The Navy’s Proposed Action is to conduct training and testing activities at sea and in associated airspace within the Study Area beyond 2020. These activities continue to include the use of active sound navigation and ranging, known as sonar, and explosives while employing marine species mitigation measures. Proposed activities are similar to those conducted in the Study Area for decades and analyzed in the 2015 document.
The purpose of the Proposed Action is to conduct training and testing activities to ensure the Navy can accomplish its mission under Congressional direction in section 8062 of Title 10 of the U.S. Code to maintain, train, and equip combat-ready naval forces capable of winning wars, deterring aggression, and maintaining freedom of the seas.
To achieve and maintain military readiness, the Navy proposes to:
The frequency and types of activities included in the Proposed Action account for fluctuations in training and testing to meet evolving or emergent military readiness requirements.
Realistic training and testing activities are crucial for military readiness, personnel safety, and national defense
Sailors must be ready to respond to many different situations when called upon. The skills needed to achieve readiness are challenging to master and require constant practice. Training and testing must be diverse and as realistic as possible to prepare Sailors for what they will experience in real-world situations and to ensure their success and survival.
Equipment and systems must be tested before use by Sailors during deployment. Systems are tested in varying marine environments, such as differing water depths, seafloor types, salinity levels, and other ocean conditions, as well as replicated warfighting environments, to ensure accuracy and safety.
Although some training and testing may be accomplished in simulation, there is no substitute for live training and field testing to achieve final training qualifications and testing results.
Defense against enemy submarines is a top priority for the Navy. To detect potential hostile submarines, the Navy uses both passive and active sonar. Torpedoes, in-water mines, and quieter submarines are true threats to global commerce, national security, and the safety of Sailors. Active sonar is the most effective method of detecting these threats. Sonar proficiency is complex and requires regular, hands-on training in realistic and diverse conditions.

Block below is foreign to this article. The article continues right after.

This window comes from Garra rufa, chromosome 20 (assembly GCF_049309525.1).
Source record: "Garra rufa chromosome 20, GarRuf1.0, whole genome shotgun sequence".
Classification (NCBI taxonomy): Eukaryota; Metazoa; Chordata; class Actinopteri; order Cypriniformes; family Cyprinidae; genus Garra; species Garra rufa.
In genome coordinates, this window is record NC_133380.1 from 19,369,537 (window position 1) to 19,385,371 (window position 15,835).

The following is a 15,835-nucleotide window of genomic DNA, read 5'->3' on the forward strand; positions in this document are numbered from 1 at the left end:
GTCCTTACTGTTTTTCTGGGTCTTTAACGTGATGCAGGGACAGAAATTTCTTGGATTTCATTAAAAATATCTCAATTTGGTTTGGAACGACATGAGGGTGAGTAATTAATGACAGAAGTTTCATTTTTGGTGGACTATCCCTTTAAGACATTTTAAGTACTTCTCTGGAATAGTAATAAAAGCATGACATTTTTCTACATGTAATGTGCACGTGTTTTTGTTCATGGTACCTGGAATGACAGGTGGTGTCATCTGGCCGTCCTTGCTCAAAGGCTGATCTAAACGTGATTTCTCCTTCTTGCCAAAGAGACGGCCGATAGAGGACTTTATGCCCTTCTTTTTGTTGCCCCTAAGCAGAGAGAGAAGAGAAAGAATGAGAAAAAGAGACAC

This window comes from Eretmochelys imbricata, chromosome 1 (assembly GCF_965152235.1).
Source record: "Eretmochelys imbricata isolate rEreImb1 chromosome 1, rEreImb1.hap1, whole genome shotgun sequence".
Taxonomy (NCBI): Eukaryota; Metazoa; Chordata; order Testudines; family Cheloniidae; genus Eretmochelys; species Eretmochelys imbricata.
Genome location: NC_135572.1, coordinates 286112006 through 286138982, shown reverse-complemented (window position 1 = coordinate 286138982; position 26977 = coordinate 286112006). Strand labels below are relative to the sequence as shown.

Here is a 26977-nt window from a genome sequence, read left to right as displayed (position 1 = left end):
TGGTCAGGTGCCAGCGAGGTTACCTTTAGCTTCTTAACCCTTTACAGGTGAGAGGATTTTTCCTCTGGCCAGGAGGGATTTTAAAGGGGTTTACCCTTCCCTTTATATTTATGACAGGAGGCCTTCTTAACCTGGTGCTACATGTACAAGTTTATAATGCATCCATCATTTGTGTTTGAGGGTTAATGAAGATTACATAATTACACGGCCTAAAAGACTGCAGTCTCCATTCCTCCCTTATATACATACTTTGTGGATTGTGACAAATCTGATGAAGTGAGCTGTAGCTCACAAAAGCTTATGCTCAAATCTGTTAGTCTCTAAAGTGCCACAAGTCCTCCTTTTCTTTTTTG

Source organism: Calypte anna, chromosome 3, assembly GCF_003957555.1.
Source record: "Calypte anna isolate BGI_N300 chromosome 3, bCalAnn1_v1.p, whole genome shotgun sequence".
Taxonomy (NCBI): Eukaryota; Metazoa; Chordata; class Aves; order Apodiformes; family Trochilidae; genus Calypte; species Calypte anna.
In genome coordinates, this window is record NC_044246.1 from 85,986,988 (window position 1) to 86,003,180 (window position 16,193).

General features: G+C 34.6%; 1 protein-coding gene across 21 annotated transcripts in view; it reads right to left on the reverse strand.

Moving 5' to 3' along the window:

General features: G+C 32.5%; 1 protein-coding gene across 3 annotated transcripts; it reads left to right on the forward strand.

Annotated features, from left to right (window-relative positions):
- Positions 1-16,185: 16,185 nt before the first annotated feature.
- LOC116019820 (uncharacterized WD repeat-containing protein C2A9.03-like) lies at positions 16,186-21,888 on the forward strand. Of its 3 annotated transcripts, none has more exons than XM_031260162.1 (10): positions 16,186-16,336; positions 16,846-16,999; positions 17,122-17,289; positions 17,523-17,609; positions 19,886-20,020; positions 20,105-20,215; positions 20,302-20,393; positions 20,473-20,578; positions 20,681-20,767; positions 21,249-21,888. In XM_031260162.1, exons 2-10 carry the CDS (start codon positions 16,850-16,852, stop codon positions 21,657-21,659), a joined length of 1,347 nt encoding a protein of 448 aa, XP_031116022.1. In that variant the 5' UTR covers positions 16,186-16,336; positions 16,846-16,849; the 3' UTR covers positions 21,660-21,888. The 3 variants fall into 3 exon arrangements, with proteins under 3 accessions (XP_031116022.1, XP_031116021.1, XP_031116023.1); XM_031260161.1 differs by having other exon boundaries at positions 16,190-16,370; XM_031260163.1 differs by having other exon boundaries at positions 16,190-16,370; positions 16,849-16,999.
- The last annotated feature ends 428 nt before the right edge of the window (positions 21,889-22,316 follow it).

Training and testing at sea with explosives significantly enhances the safety of U.S. forces in combat and improves readiness and equipment reliability. Training in a high-stress environment, including the use of and exposure to explosive ordnance, is necessary for Sailors to be fully prepared to respond to emergencies and national security threats, and to ensure their safety. Testing with explosives is essential to verify that systems will function properly in the environments they will be used.
Submarines of the previous generation were noisy and could be detected with passive sonar before they came close enough to deploy short-range weapons against a vessel. Extremely quiet, difficult-to-detect, diesel-electric submarines can approach close enough to deploy long-range weapons before entering the passive sonar detection range of U.S. vessels. Active sonar has a longer detection range that is needed to allow Navy Sailors to detect, identify, and track quieter, modern submarines before they are close enough to attack.
The National Environmental Policy Act (NEPA) requires federal agencies to evaluate a range of reasonable alternatives to achieve the purpose of and need for the Proposed Action. In the Draft Supplemental EIS/OEIS, the Navy evaluated the potential environmental impacts of three alternatives, including a No Action Alternative.
Alternative 1 (Preferred Alternative)
No Action Alternative
For more information on the Proposed Action, alternatives, and types of training and testing activities, please see the Draft Supplemental EIS/OEIS.
Proposed training and testing activities are similar to those conducted in the Pacific Northwest and southeastern Alaska for decades and analyzed in the 2015 document. In the Draft Supplemental EIS/OEIS, the Navy:
Proposed training and testing activities are similar to those conducted in the Study Area for decades and analyzed in the 2015 document.
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